White people wearing cornrows is cultural appropriation and an example of the exploitation of black people in the United States, according to a training Point Park University students are required to take.
The cornrow example took up nearly 20 percent of a roughly 10-minute online training titled “Cultural Appropriation versus Appreciation,” one of the mandatory sensitivity training students must take at the private, Pittsburgh-based campus.
Other mandatory trainings required by Point Park University include “Diversity Awareness for Students” and “Sexual Violence Prevention for Undergraduate Students.”
“Let’s examine a common instance of cultural appropriation: white people who wear cornrows in their hair. At first glance, this may seem like an inconsequential issue, who cares how people wear their hair? You might even be thinking: when white people wear their hair in cornrows, they’re expressing appreciation for this element of black culture,” the narrator of the cultural appropriation online training stated.
“But if we take into account the history of enslavement and the social, political and economic exploitation that black people in the U.S. still endure today, white people wearing cornrows is cultural appropriation and not appreciation.”
The training cited depictions of women from the Sahara wearing cornrows that date back to 3,000 B.C. and people in West Africa who wear cornrows to signify religious beliefs or kinship. It then noted that in the 60s and 70s African Americans adopted the hairstyle “to express their ethnic pride.”
“Today wearing cornrows in the U.S. is often seen as an acceptable style choice for white people, but countless black people have been reported being harassed, discriminated against, and even fired for wearing the hairstyle,” the narrator stated.
The training then cites an unnamed 2019 study in which participants were shown images of both black and white women with the same exact hairstyle, but the narrator does not indicate if the women in the pictures were wearing cornrows.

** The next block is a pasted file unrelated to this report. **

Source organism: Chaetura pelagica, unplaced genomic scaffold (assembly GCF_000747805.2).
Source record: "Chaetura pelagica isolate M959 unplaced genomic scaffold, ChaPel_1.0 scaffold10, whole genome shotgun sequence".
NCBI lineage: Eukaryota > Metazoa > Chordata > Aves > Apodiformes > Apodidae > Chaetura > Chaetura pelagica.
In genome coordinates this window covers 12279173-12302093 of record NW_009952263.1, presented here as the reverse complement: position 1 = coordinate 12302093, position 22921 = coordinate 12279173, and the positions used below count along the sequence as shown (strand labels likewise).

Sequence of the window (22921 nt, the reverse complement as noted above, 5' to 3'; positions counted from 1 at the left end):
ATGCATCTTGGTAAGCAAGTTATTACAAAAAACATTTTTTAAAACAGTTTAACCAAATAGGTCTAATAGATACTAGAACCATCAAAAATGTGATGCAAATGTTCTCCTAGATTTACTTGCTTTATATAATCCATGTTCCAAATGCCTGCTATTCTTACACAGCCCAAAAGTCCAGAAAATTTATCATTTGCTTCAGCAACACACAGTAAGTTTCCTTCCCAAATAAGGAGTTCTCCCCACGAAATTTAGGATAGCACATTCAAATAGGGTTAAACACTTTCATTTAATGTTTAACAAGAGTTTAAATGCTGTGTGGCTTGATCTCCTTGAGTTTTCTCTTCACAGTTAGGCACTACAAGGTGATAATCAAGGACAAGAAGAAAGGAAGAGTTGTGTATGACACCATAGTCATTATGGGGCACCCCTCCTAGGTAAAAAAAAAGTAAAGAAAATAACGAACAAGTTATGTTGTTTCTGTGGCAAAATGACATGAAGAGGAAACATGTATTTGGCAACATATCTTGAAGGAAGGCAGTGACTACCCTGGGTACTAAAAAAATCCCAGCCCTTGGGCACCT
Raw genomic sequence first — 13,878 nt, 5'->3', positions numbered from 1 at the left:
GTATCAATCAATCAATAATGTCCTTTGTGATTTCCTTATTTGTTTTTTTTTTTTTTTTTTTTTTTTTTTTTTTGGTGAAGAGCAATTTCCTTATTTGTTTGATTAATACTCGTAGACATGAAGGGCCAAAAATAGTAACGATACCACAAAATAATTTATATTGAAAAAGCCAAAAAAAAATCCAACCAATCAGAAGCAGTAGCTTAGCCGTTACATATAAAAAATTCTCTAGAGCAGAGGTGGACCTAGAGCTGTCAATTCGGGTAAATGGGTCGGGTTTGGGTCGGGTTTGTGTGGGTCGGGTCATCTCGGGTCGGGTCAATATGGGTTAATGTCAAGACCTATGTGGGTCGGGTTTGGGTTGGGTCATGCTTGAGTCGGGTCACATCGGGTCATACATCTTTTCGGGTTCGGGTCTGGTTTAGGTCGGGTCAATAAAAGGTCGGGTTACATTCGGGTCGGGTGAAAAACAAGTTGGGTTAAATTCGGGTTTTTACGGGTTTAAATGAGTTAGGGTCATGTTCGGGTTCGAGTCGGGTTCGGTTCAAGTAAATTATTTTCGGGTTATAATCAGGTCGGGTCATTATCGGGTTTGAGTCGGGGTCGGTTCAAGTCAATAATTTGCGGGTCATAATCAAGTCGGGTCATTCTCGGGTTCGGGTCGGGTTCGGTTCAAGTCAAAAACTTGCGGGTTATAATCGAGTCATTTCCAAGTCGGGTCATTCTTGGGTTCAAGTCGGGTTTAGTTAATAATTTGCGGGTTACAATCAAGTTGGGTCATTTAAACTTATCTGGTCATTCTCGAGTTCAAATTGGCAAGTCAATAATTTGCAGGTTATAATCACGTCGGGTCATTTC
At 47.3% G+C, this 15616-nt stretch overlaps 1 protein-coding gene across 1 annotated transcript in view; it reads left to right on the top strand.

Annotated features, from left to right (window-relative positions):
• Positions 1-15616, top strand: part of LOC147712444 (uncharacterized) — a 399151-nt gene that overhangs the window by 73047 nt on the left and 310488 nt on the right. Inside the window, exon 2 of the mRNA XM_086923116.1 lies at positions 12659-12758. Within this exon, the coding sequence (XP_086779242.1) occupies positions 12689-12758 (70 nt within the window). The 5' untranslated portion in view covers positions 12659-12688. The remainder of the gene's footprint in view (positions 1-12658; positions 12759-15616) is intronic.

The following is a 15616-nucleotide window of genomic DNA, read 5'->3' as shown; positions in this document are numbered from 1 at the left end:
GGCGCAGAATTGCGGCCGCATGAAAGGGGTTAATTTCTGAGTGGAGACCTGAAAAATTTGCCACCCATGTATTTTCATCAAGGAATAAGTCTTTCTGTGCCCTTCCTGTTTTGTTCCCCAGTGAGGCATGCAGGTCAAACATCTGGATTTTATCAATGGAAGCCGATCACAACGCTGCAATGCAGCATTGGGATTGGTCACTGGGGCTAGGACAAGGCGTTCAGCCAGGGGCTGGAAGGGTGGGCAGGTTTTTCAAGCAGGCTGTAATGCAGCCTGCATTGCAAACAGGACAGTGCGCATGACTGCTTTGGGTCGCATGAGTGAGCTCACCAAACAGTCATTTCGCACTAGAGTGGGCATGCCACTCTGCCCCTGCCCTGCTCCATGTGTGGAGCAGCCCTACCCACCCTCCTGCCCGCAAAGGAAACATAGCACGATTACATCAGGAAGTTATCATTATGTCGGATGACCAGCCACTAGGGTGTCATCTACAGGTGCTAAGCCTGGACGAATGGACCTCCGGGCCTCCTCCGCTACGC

“They rated the hairstyle on a white woman 25 percent higher in terms of job readiness than the same hairstyle on a black woman,” the narrator stated. “Far from showing cultural appreciation, when white people wear cornrows, they are disregarding and perpetuating a legacy of exploitation.
“And black people, black women who are fined or deemed not job ready, for example, see both economic and cultural harm.”
After the video concludes, students are tasked with taking a five-question quiz. In order to pass the training, a grade of at least 80 percent must be earned.
The training was facilitated by Vector Solutions, which provides higher education-based trainings to colleges and universities across the nation.
It began by discussing when cultural appropriation is most pressing: Halloween.
“It is often discussed around Halloween, if people dress up as stereotyped versions of Mexican people, Native Americans, or other marginalized groups,” the narrator stated.
According to the lesson, the negative effects one can experience if their culture is appropriated include:
Sacred and deeply meaningful aspects of your culture may be disrespected
Aspects of your culture may be misrepresented, degraded, or stereotyped
You may be excluded from the financial benefits an appropriating group receives
Your right to intellectual property or trademark and copyright may be infringed
You may feel that the integrity of your culture is being undermined
You may experience a lack of control over how your culture is defined and presented to others
The training also argued that “groups that have historically been oppressed, exploited, and marginalized have less economic and cultural power in society than dominant groups.”
“Members of the group whose culture is appropriated re-live painful histories of degradation from the group in power. Those who have historically held power continue to silence marginalized voices and viewpoints,” the narrator stated.
The training teaches students to think about whether the culture has been historically oppressed before engaging in things such as Cinco de Mayo or wearing traditional clothing.
“I don’t understand how someone can tell you that you can’t wear a certain hairstyle. You don’t have to make everything about race and telling someone they can’t wear their hair a certain way is discrimination regardless of race or hairstyle,” PPU sophomore Tyler Hillard said in an interview with The College Fix.
The College Fix reached out to the media relations department of Point Park University for comment, but did not receive a response.